Rolando Park Community Council General Meeting Minutes
Rolando Park Elementary School Rm. 25
March 13, 2017
Board Members Present:
Co-Presidents: Sonia Lang and Lynn Edwards
Co-Vice Presidents: Gerrie Flaven and Kathryn Kern
Secretary: Judy Fleischman
Co-Treasurers: Audrey Ledesma and Debbi Blake
7:00: Co-President Sonia Lang called the meeting to order and introduced our guest speaker, William Dauphin, from the San Diego City Code Enforcement Division of the Development Service Department.
Mr. Dauphin, a lively and informative speaker, explained that almost all of the cases that his department responds to are from citizen complaints, making it a “reactive” division. He has 5 investigators along with 5 groups of citizen volunteers. There are also building inspectors. On the building side, most commonly, people build without a permit. On the zoning side, complaints run a wide range, from noise like barking dogs or equipment noise, to backyard trash and fire hazards.
He mentioned the show, Hoarders, and said that type of problem is common in their work. They’ve been involved in such things as cleaning up outdoor storage areas or cleaning up properties to bring them into ones with no dangerous conditions. They only do the work, of course, if the residents don’t do it themselves, and in that case, the residents get charged for the work. It all depends on the type of items stored and the quantity of those items.
In addition, Mr. Dauphin said that they handle issues like parking in front yards and complaints about garage conversions, which can present health or safety problems such as leaving the hot water inside if someone sleeps there. He did state that he hasn’t had to spend a lot of time in our area because it’s pretty clean.
Mr. Dauphin then took questions from the good-sized audience. The first one had to do with whether or not he wore a badge. They don’t, because badges tend to intimidate people. There was a question about the limit of cars a person can park in the street and there is no such limit. We learned that complaints are confidential, so we can feel free to call about what we perceive as a fire hazard like tall dried weeds. In that case, we should call weed abatement or the fire department.
If a car in a driveway is partially on the sidewalk, parking enforcement is the one to call. There was a question about where a tall boat can be parked. We learned that if there is no access to the backyard you can park a boat, trailer, or RV on the side (no matter how
bad it looks) as long as there is still a front yard setback, which is 15 feet from the property line. Access to a garage must be maintained, however. A storage pod can be left in a driveway for a reasonable amount of time.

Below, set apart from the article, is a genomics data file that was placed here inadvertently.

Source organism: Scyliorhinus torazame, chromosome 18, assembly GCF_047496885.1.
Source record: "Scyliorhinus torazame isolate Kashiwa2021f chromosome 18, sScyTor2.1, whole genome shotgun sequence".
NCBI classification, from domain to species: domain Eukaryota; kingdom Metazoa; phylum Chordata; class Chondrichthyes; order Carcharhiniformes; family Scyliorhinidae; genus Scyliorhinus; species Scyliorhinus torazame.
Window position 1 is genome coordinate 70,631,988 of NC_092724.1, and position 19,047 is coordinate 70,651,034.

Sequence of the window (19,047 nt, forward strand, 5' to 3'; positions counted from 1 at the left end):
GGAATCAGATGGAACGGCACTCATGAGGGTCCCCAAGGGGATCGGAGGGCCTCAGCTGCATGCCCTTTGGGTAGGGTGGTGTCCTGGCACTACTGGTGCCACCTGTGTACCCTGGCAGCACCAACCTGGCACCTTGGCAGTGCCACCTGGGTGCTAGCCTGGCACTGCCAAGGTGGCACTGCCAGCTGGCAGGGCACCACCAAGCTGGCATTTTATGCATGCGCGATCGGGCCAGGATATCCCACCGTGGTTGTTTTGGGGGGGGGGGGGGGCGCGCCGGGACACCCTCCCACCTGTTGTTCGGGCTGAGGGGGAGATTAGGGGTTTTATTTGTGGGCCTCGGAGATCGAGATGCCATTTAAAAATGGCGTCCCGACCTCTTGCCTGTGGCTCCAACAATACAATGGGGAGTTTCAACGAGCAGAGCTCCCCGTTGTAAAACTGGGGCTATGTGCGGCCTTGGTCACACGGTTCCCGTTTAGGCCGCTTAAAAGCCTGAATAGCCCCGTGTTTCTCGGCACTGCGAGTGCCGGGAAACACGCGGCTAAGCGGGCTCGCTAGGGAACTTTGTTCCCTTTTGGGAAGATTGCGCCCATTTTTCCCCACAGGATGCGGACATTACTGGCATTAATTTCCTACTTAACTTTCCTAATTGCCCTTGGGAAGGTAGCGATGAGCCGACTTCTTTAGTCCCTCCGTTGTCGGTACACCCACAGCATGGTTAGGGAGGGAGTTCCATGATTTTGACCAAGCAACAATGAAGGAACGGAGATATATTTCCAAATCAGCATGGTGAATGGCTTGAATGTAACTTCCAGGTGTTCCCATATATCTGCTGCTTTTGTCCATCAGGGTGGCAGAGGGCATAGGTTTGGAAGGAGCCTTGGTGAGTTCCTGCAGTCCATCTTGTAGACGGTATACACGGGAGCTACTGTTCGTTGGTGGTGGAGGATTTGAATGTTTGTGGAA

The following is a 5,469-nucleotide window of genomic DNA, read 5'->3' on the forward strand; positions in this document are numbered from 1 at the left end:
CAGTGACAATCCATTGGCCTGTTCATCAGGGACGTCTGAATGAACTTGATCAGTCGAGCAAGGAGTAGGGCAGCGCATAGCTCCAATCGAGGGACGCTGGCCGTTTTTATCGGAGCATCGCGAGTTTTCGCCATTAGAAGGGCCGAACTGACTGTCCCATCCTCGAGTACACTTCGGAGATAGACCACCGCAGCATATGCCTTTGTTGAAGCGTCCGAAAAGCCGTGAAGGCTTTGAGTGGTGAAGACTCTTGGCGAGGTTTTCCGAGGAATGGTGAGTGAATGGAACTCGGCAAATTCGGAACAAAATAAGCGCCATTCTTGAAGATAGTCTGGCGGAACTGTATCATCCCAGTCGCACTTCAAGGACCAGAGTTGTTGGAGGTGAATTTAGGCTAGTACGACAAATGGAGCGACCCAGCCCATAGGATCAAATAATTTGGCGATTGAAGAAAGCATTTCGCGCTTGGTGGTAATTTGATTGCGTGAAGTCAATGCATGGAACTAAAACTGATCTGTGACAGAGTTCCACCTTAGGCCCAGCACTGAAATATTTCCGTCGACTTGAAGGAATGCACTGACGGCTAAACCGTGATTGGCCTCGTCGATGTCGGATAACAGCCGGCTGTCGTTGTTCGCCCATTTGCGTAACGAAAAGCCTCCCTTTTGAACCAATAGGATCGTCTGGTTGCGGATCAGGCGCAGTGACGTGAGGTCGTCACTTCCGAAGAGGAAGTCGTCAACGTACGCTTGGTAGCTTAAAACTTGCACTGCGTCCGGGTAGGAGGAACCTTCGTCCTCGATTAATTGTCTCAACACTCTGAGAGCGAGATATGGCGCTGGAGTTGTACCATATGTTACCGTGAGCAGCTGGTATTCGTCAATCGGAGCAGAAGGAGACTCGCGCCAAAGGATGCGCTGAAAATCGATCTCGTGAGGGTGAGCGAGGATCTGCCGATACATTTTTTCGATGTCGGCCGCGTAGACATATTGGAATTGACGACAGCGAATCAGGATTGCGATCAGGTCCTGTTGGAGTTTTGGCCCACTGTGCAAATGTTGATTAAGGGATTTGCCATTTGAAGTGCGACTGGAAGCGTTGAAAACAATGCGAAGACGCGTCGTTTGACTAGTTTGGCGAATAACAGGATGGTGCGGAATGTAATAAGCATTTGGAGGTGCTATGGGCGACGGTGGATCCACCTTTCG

Anther question had to do with the unfinished house in our community, the construction of which was stopped by a zoning inspector last summer, and what would happen to it. Dauphin thought they are probably in the process of working through compliance if the owners are fighting it.
Next was a question about mini-dorms. Mr. Dauphin has had a lot of experience in the College area, and said they are hard to prove. People there, for instance, went on Craig’s List for clues. He gave us some information about the RHOP (residential high occupancy permit), which limits how many adults can live in a single family residence in a single family zone. It hinges on parking. If there are 7 tenants there has to be 6 off-street parking spaces provided. More than 5 adults costs $1000 a year, for a special permit. In addition, according to building codes, a bedroom has to be at least 70 sq. ft., along with 50 sq. ft. of habitable space per person.
He brought up the RHO (rooming house ordinance), which was just revised. The old one limits homeowners to 2 leases per property. He did mention that mini-dorms are on the decline in the College area.
The next question concerned illegal pool drainage from pipes at the top of a bank ruining some of the property below. He encouraged them to complain, and said they might cut the pipe off, but that things could get complicated. For example, if you cut a tree branch growing into your yard and that kills the tree you could be liable. But if the people above don’t want to comply about the drainage, they may have to take them to court. A daily penalty can be charged, which can amount to $70-100,000. Small Claims Court only awards $5000 per claim, but multiple neighbors filing claims can mean stiffer financial penalties.
Signage was brought up, but signs on a yard are considered freedom of speech. For graffiti, Mr. Dauphin said to use the Get it Done app. For his services, look up
www.sandiego.gov, under Developmental Services.
Membership and Dues: Co-Treasurer Debbi Blake informed us that we have 27 members, of which 8 are renewals and 19 are new. That puts us at $348 in dues, along with $603 in donations!
Sonia Lang then reviewed the mini-dorm issue, and passed around a letter about what the High Occupancy Single Dwelling Unit Ordinance does in zones like ours. This ordinance was signed to protect the College area, but currently does not protect our area. RPCC members present were then given ballots and asked to vote to pursue support to include Rolando Park in the ordinance to keep mini-dorms from coming into our area. Results will be posted soon.
Sonia also fielded a question about the monument sign for Rolando Park, which is being researched.
Lastly, Audrey Ledesma, of Lean and Clean, spoke briefly about the planting done recently at the Zena Canyon entrance, the beginning of a succulent garden, and encouraged other neighbors to join us on April 1st, when we’ll be planting more!
Please come to our next meeting on April 10. Learn how easy it can be to turn our neighborhood into an urban forest with free street trees!!